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Ashley Lowery, Deseret News
Georgetown University center Roy Hibbert is high on Utah's list of players the Jazz are considering for selection with the No. 23 pick in next weekend's NBA Draft.

The Jazz select No. 23 overall in the first round of Thursday's NBA Draft, and when they do it's bound to be a big deal.

At least that's what everyone from fans to some media members and agents seem to think.

Perhaps it is because the Jazz's draft preparation has revolved around — or so it appears — all things big.

Maybe it's because their biggest roster need arguably is an intimidating interior-defense presence who can block and/or alter shots.

Or it could be because of the procession of big men who've paraded to Utah for pre-draft workouts — topped by 7-foot-2 Georgetown center Roy Hibbert, who's in town this morning for a second up-close-and-personal look.

Whatever the case, the Jazz seem OK with the notion.

"You know what? We'll let them have that perception," Jazz player personnel vice president Walt Perrin said Saturday,

when the team auditioned six second-round hopefuls, including Utah State shooting guard Jaycee Carroll.

Yet there's no escaping the reality of the Jazz's interest in Hibbert, a senior who wasn't working out against any other bigs the first time he came here.

Also absent when Hibbert was in Salt Lake City back on June 4 to work in front of general manager Kevin O'Connor were two people who'll have influence on the Jazz's selection — Perrin, and head coach Jerry Sloan.

"We wanted to bring him back to work out in from of Coach," Perrin said, "and we also wanted to bring him back to work out against other players."

Hibbert should have his hands full this morning, when two more big men expected to go in the first round — Frenchmen Alexis Ajinca and Serge Ibaka from the Republic of Congo — will be among the six prospects on hand.

Also scheduled: Oklahoma big man Longar Longar and point guards Sean Singletary (Virginia) and Kyle Weaver (Washington State).

With Hibbert's stock supposedly rising — one Internet mock draft, NBADraft.net's, has him going No. 18 to Washington, and another, ESPN.com's, projects he'll go No. 19 to Cleveland — either of the two foreign players could be a possibility at 23.

Ajinca, 20 years old and a 7-foot center, is an athletic and versatile big man who played last season for Hyeres-Toulon in his native France. Ibaka, 6-10 and just 18 years old, blocked 79 shots while playing 26 games last season for a second-level league team in Spain, C.B. L'Hospitalet.

Either could be drafted and — the Jazz's crowded roster in mind — left in Europe to mature.

They're among numerous power forward/center-types the Jazz are considering, including — but not limited to — Florida's Marreese Speights, Rider's Jason Thompson, Nevada's JaVale McGee, Ohio State's Kosta Koufos and Stanford's Robin Lopez.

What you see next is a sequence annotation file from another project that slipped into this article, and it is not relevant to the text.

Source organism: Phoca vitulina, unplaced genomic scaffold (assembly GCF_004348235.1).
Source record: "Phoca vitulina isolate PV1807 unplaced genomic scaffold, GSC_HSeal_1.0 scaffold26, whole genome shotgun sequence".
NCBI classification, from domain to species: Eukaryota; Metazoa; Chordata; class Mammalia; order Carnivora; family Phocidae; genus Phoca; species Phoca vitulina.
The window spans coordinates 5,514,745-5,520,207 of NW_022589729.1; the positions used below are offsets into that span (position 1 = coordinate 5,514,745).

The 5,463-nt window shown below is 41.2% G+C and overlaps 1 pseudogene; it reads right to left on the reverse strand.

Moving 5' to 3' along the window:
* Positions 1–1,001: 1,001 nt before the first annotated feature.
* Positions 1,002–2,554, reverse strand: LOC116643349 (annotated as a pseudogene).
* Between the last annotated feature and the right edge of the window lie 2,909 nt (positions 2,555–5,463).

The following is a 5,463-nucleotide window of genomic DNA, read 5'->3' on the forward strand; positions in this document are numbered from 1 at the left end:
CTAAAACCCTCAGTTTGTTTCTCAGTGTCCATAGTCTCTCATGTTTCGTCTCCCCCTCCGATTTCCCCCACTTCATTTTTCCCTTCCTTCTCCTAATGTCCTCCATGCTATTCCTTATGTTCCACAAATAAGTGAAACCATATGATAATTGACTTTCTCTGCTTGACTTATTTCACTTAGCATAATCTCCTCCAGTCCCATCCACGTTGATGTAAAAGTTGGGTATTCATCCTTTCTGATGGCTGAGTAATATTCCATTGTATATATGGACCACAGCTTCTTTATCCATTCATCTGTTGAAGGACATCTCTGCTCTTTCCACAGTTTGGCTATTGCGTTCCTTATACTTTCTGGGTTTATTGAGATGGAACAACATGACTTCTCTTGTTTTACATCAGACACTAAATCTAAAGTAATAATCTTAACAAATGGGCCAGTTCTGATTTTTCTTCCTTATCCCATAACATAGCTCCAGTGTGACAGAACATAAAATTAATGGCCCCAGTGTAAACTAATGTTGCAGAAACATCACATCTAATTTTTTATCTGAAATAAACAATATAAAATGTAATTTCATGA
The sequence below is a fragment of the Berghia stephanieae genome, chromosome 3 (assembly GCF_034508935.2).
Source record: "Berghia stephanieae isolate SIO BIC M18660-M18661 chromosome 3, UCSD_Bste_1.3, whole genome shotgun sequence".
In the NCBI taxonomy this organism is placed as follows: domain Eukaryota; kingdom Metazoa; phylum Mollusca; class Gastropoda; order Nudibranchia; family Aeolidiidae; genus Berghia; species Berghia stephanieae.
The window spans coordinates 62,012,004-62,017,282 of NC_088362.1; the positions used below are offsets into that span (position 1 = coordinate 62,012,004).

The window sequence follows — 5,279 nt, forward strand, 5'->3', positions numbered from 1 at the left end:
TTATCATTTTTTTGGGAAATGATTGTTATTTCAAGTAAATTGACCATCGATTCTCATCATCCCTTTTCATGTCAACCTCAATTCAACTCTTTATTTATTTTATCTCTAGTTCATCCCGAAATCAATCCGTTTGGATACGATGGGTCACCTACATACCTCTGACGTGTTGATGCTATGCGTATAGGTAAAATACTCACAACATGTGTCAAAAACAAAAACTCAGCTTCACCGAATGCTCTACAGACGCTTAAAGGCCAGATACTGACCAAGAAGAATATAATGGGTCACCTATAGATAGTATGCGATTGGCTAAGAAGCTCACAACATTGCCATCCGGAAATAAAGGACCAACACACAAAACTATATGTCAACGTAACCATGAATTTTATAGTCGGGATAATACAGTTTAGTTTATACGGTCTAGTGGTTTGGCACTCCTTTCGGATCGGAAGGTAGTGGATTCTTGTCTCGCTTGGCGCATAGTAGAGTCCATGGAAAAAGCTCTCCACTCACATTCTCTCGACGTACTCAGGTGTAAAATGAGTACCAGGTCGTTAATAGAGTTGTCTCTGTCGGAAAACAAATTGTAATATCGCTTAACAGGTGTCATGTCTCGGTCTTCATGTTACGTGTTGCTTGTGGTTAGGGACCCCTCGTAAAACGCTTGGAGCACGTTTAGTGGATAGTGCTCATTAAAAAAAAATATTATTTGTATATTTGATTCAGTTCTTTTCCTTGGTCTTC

"If you look at the makeup of our team," Perrin said of a club that has a veteran backup at center in Jarron Collins still under contract and a still-developing prospect in 2007 second-round selection Kyrylo Fesenko, "I think we're looking for who's gonna be the best finished product for us, and who's gonna help us in the long run.

"I don't know if anybody at 23 can come in this year and get a lot of minutes with the team we have coming back," he added. "If he can step on the court for five, 10, maybe 15 minutes a game, and give us what we want, that's great. But if we see that he's a guy we have to work with for a year or two years, we have no problems with that — because our team is pretty well set right now anyway."

Speights and Thompson have already visited Utah, and the Jazz have been trying to get McGee, Koufos and Lopez to come.

Speights, McGee and Koufos could all be gone as well by 23, but Thompson or Lopez could be there.

Thompson is more of a power forward than a center, and Lopez is more of a center — although, depending on matchups, Perrin said he "probably" could play alongside Jazz starting center Mehmet Okur.

McGee is a curios case in that reports from Toronto and on the Internet suggest his mother, ex-WNBA player Pamela McGee, isn't letting him work out for teams that don't pick 12th or higher — though he told the Sacramento Bee the only reason he didn't audition for the Raptors was he didn't have a passport.

The swingmen-heavy Jazz also have had a hard time persuading certain wing players who could be in their draft range to visit, including Brandon Rush of Kansas and Memphis' Chris Douglas-Roberts.

"There are some agents," Perrin said, "who will balk at bringing their guys in, because of what our roster is made up of."

But when push comes to shove the Jazz find a way to see everyone they want, such as scouting a recent multi-team workout at Golden State in which Rush took part.

It's evidence, the Jazz will insist, they really aren't locked into taking a big.

Sloan, in fact, recently shared an anecdote about when he was coaching the Chicago Bulls in 1979, and — because they already had Reggie Theus — they opted against drafting Sidney Moncrief and instead took David Greenwood at No. 2 overall.


"We felt like we had to have a forward so we took a forward and passed on a guy who's an All-Star player," Sloan said. "That doesn't help the value of your franchise, in my opinion, when you make decisions that way."

2008 NBA Draft

When: Thursday night

Where: New York

TV: ESPN, 5 p.m.

The Jazz own three picks in the two-round, 60-selection draft: No. 23 overall in the first round, and No. 44 (originally belonging to Philadelphia, and acquired in 2005) and No. 53 in the second round.

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